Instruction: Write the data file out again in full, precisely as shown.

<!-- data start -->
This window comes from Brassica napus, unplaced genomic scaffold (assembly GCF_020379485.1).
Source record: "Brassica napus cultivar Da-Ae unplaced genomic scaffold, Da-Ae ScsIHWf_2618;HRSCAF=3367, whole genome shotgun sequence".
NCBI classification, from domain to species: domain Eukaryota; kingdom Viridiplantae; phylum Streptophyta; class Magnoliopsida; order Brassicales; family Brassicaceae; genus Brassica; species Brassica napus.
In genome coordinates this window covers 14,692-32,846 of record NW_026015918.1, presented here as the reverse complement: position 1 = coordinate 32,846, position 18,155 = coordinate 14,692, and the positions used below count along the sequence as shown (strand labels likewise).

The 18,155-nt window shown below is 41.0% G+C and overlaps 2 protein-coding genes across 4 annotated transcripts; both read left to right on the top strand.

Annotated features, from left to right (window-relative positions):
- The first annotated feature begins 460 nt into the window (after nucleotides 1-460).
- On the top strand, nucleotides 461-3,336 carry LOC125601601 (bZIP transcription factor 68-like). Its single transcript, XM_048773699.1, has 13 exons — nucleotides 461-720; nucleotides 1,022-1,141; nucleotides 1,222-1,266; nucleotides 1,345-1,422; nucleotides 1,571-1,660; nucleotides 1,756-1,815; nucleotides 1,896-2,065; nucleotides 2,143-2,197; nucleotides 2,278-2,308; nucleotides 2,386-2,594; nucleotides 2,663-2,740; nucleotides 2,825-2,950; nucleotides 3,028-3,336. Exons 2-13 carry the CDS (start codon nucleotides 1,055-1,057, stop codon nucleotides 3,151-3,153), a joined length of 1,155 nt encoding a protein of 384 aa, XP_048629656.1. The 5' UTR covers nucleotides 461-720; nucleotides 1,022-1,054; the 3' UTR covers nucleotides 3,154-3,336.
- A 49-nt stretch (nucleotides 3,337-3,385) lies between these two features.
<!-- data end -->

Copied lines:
This window comes from Brassica napus, unplaced genomic scaffold (assembly GCF_020379485.1).
Source record: "Brassica napus cultivar Da-Ae unplaced genomic scaffold, Da-Ae ScsIHWf_2618;HRSCAF=3367, whole genome shotgun sequence".
NCBI classification, from domain to species: domain Eukaryota; kingdom Viridiplantae; phylum Streptophyta; class Magnoliopsida; order Brassicales; family Brassicaceae; genus Brassica; species Brassica napus.
In genome coordinates this window covers 14,692-32,846 of record NW_026015918.1, presented here as the reverse complement: position 1 = coordinate 32,846, position 18,155 = coordinate 14,692, and the positions used below count along the sequence as shown (strand labels likewise).

The 18,155-nt window shown below is 41.0% G+C and overlaps 2 protein-coding genes across 4 annotated transcripts; both read left to right on the top strand.

Annotated features, from left to right (window-relative positions):
- The first annotated feature begins 460 nt into the window (after nucleotides 1-460).
- On the top strand, nucleotides 461-3,336 carry LOC125601601 (bZIP transcription factor 68-like). Its single transcript, XM_048773699.1, has 13 exons — nucleotides 461-720; nucleotides 1,022-1,141; nucleotides 1,222-1,266; nucleotides 1,345-1,422; nucleotides 1,571-1,660; nucleotides 1,756-1,815; nucleotides 1,896-2,065; nucleotides 2,143-2,197; nucleotides 2,278-2,308; nucleotides 2,386-2,594; nucleotides 2,663-2,740; nucleotides 2,825-2,950; nucleotides 3,028-3,336. Exons 2-13 carry the CDS (start codon nucleotides 1,055-1,057, stop codon nucleotides 3,151-3,153), a joined length of 1,155 nt encoding a protein of 384 aa, XP_048629656.1. The 5' UTR covers nucleotides 461-720; nucleotides 1,022-1,054; the 3' UTR covers nucleotides 3,154-3,336.
- A 49-nt stretch (nucleotides 3,337-3,385) lies between these two features.